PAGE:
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Why I will not mourn the removal of Class X exam

By Renu Balakrishnan
June 29, 2009 13:13 IST
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Human Resources Development Minister Kapil Sibal last week announced the government's path-breaking decision to do away with the Class X Board exams and make it optional, and stressed on the need to de-traumatise education. Rediff.com presents an ongoing series from a cross-section of society – students, educationists and academics – on the HRD minister's revolutionary move. We kick off the first in this series with creative writing expert Renu Balakrishnan

Kapil Sibal should go the whole hog and remove the option allowed in this excellent move.

'This life is preparation for the next,' warn priests from pulpits. In the same spirit teachers warn tots in standard VI, 'You have the Board exam in four years, look at your spelling, you will never pass.' Thus they evoke the spectre of the Xth standard exams and leach out all the fun of the teaching-learning process in school from class VI.

During the last term of standard X, often even earlier, teachers cease teaching. They cover the curriculum and cover it again. "That is not in the portion," they say to children's questions. They discuss past question papers, they conduct mock exams for the apprehensive students and the fearful parents encourage them in the background.

Parents book 'specialist tutors' in 'important subjects', sometimes while the child is in standard VII. They pay large sums and are agitated when the tutor is fully booked.

Sabina, a single working mom, fights every single morning with her daughter: "Get up, Imaan, finish your homework; get ready for tuition, finish your notes. You have a test today, two tests tomorrow and a project to complete. You will be in standard VIII next year and then the boards will be only two years away."

"But it's Sunday, Mom…"

"No Sundays for you and me till you go into the XIth. Then we'll make up for all this, sweetheart."

"Akshay is in his room studying," says his mother to relatives who come to lunch. She has confiscated his football which is gathering dust from the time he was in standard IX. His comic books are locked away in a drawer and she intercepts the auto magazines his pals slip to him.

She is not the odd mom. Parents of most students in standard IX onwards discourage, even forbid, any reading other than course material, travel, participation in school debates or any other distracting activity. Why?  "You have the Board exam coming up," they say with a Dante's Inferno inevitability.

Why are a child's enjoyment of learning, his hobbies, his social life -- his childhood -- stalled? What does this all-powerful board exam do for him? The standard X exam of all Boards, for the most part, do not test skills or application ability; only memory.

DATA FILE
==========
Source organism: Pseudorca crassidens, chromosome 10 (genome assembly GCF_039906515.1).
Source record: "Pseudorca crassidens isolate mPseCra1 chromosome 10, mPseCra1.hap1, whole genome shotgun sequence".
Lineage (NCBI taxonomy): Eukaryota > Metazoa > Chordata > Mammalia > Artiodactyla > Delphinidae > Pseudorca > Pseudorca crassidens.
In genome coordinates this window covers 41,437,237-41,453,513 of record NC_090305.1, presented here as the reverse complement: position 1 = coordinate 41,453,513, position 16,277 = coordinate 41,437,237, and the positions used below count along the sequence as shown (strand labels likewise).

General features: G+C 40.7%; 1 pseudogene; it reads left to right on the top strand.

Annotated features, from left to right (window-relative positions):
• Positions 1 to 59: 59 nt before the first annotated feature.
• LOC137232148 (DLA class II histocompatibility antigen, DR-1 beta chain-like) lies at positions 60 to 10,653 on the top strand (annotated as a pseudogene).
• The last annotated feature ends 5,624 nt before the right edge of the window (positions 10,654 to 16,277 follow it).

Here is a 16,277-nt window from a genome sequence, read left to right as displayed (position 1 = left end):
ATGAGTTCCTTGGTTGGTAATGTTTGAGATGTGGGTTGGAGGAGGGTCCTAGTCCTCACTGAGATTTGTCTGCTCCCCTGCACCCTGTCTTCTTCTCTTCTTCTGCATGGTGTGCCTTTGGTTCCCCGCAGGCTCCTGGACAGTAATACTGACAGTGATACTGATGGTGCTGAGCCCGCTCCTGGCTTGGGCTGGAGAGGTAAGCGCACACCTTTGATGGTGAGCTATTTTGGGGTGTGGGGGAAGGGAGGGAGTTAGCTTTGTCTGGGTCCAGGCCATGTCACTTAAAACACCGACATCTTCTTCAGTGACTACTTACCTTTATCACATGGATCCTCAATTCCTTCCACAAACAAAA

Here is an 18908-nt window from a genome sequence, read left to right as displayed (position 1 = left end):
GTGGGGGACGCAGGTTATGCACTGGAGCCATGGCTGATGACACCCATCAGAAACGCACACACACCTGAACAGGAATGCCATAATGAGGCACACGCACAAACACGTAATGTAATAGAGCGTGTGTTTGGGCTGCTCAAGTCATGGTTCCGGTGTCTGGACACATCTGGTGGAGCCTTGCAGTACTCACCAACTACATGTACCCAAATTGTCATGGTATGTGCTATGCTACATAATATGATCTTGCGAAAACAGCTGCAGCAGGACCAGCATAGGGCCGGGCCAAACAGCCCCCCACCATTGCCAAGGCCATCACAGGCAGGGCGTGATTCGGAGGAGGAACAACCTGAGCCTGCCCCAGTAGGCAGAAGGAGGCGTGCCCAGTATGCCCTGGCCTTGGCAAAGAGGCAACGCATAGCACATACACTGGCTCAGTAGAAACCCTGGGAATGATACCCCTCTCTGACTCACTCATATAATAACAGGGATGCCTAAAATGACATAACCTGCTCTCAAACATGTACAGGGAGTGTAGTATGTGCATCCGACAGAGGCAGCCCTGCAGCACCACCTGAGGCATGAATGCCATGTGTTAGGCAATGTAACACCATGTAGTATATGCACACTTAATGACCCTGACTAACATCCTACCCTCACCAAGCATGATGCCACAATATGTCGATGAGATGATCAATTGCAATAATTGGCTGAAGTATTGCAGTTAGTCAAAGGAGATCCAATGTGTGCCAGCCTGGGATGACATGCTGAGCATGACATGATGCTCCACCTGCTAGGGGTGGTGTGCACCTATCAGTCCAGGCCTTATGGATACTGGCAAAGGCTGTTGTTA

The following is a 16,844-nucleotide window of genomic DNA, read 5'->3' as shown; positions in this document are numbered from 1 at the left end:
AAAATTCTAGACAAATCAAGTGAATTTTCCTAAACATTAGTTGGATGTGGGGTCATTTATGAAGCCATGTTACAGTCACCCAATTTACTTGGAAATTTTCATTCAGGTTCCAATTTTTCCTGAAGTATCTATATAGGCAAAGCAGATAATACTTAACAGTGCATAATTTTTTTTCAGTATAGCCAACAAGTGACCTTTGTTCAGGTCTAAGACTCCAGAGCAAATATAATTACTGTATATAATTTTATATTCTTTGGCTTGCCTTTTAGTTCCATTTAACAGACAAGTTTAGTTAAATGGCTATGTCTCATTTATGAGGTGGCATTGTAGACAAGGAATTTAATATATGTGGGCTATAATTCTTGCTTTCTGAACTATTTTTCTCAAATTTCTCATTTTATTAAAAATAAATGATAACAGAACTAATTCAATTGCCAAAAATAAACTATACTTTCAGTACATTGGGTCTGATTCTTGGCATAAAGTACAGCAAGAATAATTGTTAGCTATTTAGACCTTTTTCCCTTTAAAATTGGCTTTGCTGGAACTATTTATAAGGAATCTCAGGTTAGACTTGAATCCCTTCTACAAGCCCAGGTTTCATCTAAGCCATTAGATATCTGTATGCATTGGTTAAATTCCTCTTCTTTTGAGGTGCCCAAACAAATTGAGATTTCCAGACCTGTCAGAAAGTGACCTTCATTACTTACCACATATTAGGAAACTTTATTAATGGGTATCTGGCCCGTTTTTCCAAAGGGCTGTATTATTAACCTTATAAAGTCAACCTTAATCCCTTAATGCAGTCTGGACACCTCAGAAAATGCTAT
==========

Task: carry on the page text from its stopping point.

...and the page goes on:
The results of the exams may not give an indication of the child's aptitude. The student has to dumb down for the board exam. Examinations require them to stick to the straight and narrow. A 95 pc in math, for example, is not an accurate indication of a child's proficiency in the subject. Students specialising in subjects based on their standard X marks often feel later that they have made a grievous mistake.

At the end of class X the school can have an internal assessment -- "channelising tests" -- which helps children choose their streams. These are best done through an ongoing evaluation system throughout the child's career in school. The parents, teachers and counsellors guide the student.

Schools which have no Plus Two may opt for the boards. Better still, they can conduct an internal (ongoing from class I) evaluation of the child's abilities with suggestions as to which stream he should opt for. And send him on to the XIth standard ready to tackle with confidence his first boards in the XIIth.

Standard X is too early in a child's development for the spectre of a Board exam where all is lost or all is gained. An exam in standard XII is likely to be less traumatic because the child is being tested in subjects that he or she has chosen and is also old enough to face the inevitable stress of a Board exam.

When I was a Board examiner, I once got an answer paper where the child had copied the question paper over and over again in perfect handwriting. My immediate dilemma was, since the instruction to examiners said no 100 pc and no 0 pc, what mark do I give her? I left that to my supervisor. But I can never get that incident out of my mind. What must the child have felt when faced with that paper? Did she know nothing at all, or did her mind freeze? If she had sat without writing, the exam supervisor would have pounced on her. So she sat for two hours, meticulously copying the question paper over and over again.

Renu Balakrishnan, who teaches creative writing, can be reached at renu@rediffmail.com

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